Chris Cole, from the Drone Wars UK website, which follows the use of armed drones, told the BBC: “There is no parliamentary or public consultation in the UK on this and I believe there is a huge amount of public scepticism.

“The defence industry is part of the Astraea project. They are working with defence companies to see what changes need to be made to airspace regulation to ensure these drones fly safety in the UK.

“There is a big difference between remotely controlled surveillance drones and autonomous drone flights. This is a huge step forward and it is happening too quickly.”

BAE’s Simon Shrouder estimates that pilotless aircraft could be used within three to five years to investigate weather systems or natural disasters, such as volcanic ash clouds.

He added: “UAV flights could soon be used to do the dull, dirty or dangerous work, that will not put pilot’s lives at risk.”

Mr Shrouder added however, that pilotless passenger flights are still far from becoming reality.

“In years to come, it might be that confidence is so great that there is scope for passengers to be carried on these flights – but that is many, many years off.”

Sourced from BBC News

BAE Set To Lose £7bn Deal To The French

A Dassault Rafale fighter jet takes part in a flying display during the 49th Paris Air Show

The Indian Airforce is said to have opted for French Dassault Rafale jets

French company Dassault Aviation is expected to be selected to build more than 120 Rafale jets for the Indian air force in a deal worth £7bn.

The French firm has been selected as the preferred bidder after putting in a lower bid than the cost of 126 BAE Eurofighter Typhoons.

Sources at BAE say it is “far from a done deal” and that no contract has yet been awarded to Dassault.

A company spokesman said: “BAE Systems notes that Eurofighter Typhoon has not been assessed as the lowest-priced compliant bidder by the Indian ministry of defence at this stage of the tendering process for supply of its new medium multi-role combat aircraft.

“We believe Eurofighter Typhoon offers the best military, industrial and economic solution for India.”

The decision is obviously disappointing but it is about who the Indians have assessed as making the lowest bid and therefore asked to enter into further negotiations.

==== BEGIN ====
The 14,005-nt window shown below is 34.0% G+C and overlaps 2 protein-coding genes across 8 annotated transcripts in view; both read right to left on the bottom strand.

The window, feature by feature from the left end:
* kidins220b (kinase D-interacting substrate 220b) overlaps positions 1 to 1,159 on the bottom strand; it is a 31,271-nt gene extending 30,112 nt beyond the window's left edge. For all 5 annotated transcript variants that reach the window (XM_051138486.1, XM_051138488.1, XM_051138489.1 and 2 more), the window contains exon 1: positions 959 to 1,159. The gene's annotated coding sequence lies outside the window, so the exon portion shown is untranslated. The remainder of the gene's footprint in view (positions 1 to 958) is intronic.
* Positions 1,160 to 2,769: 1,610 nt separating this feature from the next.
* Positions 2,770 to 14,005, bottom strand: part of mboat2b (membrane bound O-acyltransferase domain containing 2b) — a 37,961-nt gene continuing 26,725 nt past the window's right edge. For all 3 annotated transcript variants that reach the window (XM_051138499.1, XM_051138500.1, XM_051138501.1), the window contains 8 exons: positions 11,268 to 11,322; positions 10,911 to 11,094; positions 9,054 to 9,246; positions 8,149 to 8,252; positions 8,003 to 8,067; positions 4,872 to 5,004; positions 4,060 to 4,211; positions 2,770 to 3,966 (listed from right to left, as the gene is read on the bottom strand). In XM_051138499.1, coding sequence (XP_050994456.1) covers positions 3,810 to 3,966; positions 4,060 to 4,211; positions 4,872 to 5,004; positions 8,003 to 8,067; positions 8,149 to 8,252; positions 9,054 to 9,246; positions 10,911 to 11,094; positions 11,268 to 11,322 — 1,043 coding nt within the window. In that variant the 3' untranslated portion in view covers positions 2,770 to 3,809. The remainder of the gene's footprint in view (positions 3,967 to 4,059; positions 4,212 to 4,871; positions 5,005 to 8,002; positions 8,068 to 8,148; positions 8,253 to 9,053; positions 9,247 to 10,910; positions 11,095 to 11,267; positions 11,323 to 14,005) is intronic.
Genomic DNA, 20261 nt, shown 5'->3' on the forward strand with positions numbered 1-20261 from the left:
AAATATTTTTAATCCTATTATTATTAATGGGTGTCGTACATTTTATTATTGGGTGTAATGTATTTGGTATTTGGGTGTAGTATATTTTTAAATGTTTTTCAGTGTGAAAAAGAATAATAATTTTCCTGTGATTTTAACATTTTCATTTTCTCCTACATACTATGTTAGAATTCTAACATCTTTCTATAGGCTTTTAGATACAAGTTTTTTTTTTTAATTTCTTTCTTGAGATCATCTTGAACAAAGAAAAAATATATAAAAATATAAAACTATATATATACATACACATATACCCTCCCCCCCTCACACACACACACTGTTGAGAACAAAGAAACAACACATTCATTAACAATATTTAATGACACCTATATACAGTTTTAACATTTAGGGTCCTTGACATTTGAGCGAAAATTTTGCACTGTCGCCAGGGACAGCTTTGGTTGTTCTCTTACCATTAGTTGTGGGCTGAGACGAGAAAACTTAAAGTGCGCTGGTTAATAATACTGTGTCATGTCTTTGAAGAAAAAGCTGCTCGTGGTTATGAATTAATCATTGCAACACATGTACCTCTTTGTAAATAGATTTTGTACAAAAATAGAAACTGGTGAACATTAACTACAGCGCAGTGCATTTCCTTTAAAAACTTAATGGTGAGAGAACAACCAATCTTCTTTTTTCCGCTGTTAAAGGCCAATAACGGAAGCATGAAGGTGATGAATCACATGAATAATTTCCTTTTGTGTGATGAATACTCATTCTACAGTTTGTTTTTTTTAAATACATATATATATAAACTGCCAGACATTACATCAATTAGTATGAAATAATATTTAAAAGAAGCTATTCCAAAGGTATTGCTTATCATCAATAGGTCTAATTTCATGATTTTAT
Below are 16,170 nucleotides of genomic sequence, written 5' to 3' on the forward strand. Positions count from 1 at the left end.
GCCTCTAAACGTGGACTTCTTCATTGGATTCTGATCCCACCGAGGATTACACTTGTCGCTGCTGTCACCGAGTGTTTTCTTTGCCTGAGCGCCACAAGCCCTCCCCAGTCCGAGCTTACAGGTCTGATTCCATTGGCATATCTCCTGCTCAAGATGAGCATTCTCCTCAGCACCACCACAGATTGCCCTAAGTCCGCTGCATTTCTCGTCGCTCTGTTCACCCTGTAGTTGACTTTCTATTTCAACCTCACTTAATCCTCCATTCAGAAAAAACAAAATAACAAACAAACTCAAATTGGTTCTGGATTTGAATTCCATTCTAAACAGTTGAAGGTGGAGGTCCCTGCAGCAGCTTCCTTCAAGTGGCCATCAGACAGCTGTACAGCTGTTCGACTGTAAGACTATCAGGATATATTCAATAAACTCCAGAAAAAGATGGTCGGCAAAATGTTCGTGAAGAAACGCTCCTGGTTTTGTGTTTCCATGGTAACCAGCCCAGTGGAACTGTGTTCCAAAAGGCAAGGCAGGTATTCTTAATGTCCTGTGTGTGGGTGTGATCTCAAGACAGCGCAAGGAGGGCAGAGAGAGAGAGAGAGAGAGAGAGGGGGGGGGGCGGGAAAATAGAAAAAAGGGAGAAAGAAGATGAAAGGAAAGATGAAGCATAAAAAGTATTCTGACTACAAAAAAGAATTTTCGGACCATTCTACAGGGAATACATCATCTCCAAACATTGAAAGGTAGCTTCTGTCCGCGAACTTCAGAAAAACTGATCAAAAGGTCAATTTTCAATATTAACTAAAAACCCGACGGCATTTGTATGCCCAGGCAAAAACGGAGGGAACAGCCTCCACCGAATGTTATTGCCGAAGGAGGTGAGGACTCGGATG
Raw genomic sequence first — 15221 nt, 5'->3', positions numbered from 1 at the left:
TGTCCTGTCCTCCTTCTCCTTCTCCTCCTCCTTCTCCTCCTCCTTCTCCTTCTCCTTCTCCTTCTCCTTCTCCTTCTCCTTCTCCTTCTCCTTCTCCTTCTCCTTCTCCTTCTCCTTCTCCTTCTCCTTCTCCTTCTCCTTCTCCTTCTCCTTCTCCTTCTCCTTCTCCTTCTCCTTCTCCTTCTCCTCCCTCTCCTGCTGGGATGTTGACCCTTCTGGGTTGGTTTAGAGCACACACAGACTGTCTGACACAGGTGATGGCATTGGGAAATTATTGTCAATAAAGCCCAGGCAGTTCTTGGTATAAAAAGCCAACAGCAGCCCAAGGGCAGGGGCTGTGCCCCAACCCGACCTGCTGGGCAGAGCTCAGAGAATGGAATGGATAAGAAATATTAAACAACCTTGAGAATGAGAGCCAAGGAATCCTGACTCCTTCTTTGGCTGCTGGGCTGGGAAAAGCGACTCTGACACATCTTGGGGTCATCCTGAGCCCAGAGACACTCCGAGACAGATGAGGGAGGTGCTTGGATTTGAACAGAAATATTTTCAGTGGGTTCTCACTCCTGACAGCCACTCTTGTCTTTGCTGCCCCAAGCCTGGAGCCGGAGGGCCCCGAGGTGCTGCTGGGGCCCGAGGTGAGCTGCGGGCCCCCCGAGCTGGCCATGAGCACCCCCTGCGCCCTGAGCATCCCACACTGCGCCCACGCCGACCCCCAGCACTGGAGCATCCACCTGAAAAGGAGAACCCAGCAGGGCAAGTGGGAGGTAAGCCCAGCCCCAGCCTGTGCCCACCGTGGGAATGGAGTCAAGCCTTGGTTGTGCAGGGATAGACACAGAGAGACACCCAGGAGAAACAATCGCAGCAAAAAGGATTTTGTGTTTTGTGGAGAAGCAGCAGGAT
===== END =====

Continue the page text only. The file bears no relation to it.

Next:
David Cameron at PMQs

The announcement is despite Prime Minister David Cameron attempting to establish Britain as India’s “partner of choice” during a high-profile visit in 2010.

It is also a blow to the thousands of BAE staff who work on the Typhoons.

Last year, the firm announced plans to shed 3,000 staff at Brough, Samlesbury and Warton, partly as a result of falling export orders for the Typhoon planes.

This latest news could put even more jobs at risk.

The Unite union has warned that the selection of a French fighter aircraft for the multi-billion pound contract could have a major impact on the UK.

National officer Ian Waddell said: “The Typhoon is a superb aircraft which supports thousands of highly skilled jobs in the UK, both at BAE Systems and in the supply chain.

“We are concerned about the serious implications this decision may have and want urgent talks with the company about future plans for the workforce.”

An Eurofighter Typhoon fighter jet takes part in a flying display

BAE’s Eurofighter Typhoon jets were more expensive than the French jets

At PMQs, Mr Cameron insisted the Typhoons were “far better than Rafale” and pledged to do “everything I can” to persuade the Indians to choose the British aircraft.

“The decision is obviously disappointing but it is about who the Indians have assessed as making the lowest bid and therefore asked to enter into further negotiations,” he said.

He added: “They have not yet awarded the contract. We do not expect any job losses stemming from this decision and it does not rule out Typhoon for India.”

The industry’s umbrella body, the Confederation of Shipbuilding and Engineering Unions, is meeting the Ministry of Defence’s procurement minister Peter Luff next week and is expected to raise the issue as a priority.

Sourced from Sky News

USMC buys British Harrier Fleet

By:   Dominic Perry London

The UK has sold 72 BAE Systems Harrier GR9 aircraft to the US Marine Corps for £115 million ($180 million) to use as a source of spare parts to support the USMC’s fleet of Boeing AV-8B Harrier II aircraft, the Ministry of Defence said.

The MoD claimed that when added to the savings made from retiring the Harrier fleet from service, the sale contributes to an overall saving of £1 billion.

However, the UK had previously spent around £1 billion to upgrade the Harrier fleet in a project begun in 2005.

Peter Luff, minister for defence equipment, support and technology, said: “Harrier served this country with great distinction, but retiring it eight years earlier than planned was the right decision. Had we taken the decision in the Strategic Defence and Security Review to decommission Tornado instead we would not have been able to carry out the missions that were required simultaneously in Libya and Afghanistan. It was essential to retire older, less capable aircraft to allow us to invest in more modern, cutting-edge fast jets.

“As our operations over Libya proved, we have the capability to project decisive air power and can utilise our extensive basing and over-flight rights to great effect.”

The sale of equipment to the US includes spares and associated support equipment.

Two aircraft will also be offered to museums to preserve the Royal Navy’s military heritage.

Sourced by Flightglobal